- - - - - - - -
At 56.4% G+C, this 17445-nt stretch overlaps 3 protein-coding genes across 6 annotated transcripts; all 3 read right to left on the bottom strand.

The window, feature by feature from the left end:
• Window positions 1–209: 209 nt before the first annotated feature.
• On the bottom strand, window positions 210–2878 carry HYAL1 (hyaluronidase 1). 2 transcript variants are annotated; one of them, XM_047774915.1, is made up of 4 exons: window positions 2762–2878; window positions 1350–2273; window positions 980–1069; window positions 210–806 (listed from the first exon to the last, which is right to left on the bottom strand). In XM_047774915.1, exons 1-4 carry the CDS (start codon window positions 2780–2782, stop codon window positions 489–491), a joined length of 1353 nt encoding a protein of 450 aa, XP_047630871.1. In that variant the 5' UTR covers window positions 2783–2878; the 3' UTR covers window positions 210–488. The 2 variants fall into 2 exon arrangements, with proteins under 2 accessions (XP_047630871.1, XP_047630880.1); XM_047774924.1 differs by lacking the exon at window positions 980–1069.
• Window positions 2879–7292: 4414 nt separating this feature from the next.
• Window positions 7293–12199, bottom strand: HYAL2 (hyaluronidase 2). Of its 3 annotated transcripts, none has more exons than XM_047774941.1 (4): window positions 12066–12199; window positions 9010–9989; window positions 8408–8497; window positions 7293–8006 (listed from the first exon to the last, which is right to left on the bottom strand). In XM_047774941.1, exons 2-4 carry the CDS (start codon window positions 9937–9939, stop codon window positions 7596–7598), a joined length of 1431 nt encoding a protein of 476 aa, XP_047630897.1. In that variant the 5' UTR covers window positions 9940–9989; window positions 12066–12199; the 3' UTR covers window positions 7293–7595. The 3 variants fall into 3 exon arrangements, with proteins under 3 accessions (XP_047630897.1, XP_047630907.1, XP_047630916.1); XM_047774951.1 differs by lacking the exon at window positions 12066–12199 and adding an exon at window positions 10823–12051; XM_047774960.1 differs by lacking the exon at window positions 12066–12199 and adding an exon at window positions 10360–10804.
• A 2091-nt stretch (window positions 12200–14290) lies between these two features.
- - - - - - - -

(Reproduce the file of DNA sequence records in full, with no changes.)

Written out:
At 56.4% G+C, this 17445-nt stretch overlaps 3 protein-coding genes across 6 annotated transcripts; all 3 read right to left on the bottom strand.

The window, feature by feature from the left end:
• Window positions 1–209: 209 nt before the first annotated feature.
• On the bottom strand, window positions 210–2878 carry HYAL1 (hyaluronidase 1). 2 transcript variants are annotated; one of them, XM_047774915.1, is made up of 4 exons: window positions 2762–2878; window positions 1350–2273; window positions 980–1069; window positions 210–806 (listed from the first exon to the last, which is right to left on the bottom strand). In XM_047774915.1, exons 1-4 carry the CDS (start codon window positions 2780–2782, stop codon window positions 489–491), a joined length of 1353 nt encoding a protein of 450 aa, XP_047630871.1. In that variant the 5' UTR covers window positions 2783–2878; the 3' UTR covers window positions 210–488. The 2 variants fall into 2 exon arrangements, with proteins under 2 accessions (XP_047630871.1, XP_047630880.1); XM_047774924.1 differs by lacking the exon at window positions 980–1069.
• Window positions 2879–7292: 4414 nt separating this feature from the next.
• Window positions 7293–12199, bottom strand: HYAL2 (hyaluronidase 2). Of its 3 annotated transcripts, none has more exons than XM_047774941.1 (4): window positions 12066–12199; window positions 9010–9989; window positions 8408–8497; window positions 7293–8006 (listed from the first exon to the last, which is right to left on the bottom strand). In XM_047774941.1, exons 2-4 carry the CDS (start codon window positions 9937–9939, stop codon window positions 7596–7598), a joined length of 1431 nt encoding a protein of 476 aa, XP_047630897.1. In that variant the 5' UTR covers window positions 9940–9989; window positions 12066–12199; the 3' UTR covers window positions 7293–7595. The 3 variants fall into 3 exon arrangements, with proteins under 3 accessions (XP_047630897.1, XP_047630907.1, XP_047630916.1); XM_047774951.1 differs by lacking the exon at window positions 12066–12199 and adding an exon at window positions 10823–12051; XM_047774960.1 differs by lacking the exon at window positions 12066–12199 and adding an exon at window positions 10360–10804.
• A 2091-nt stretch (window positions 12200–14290) lies between these two features.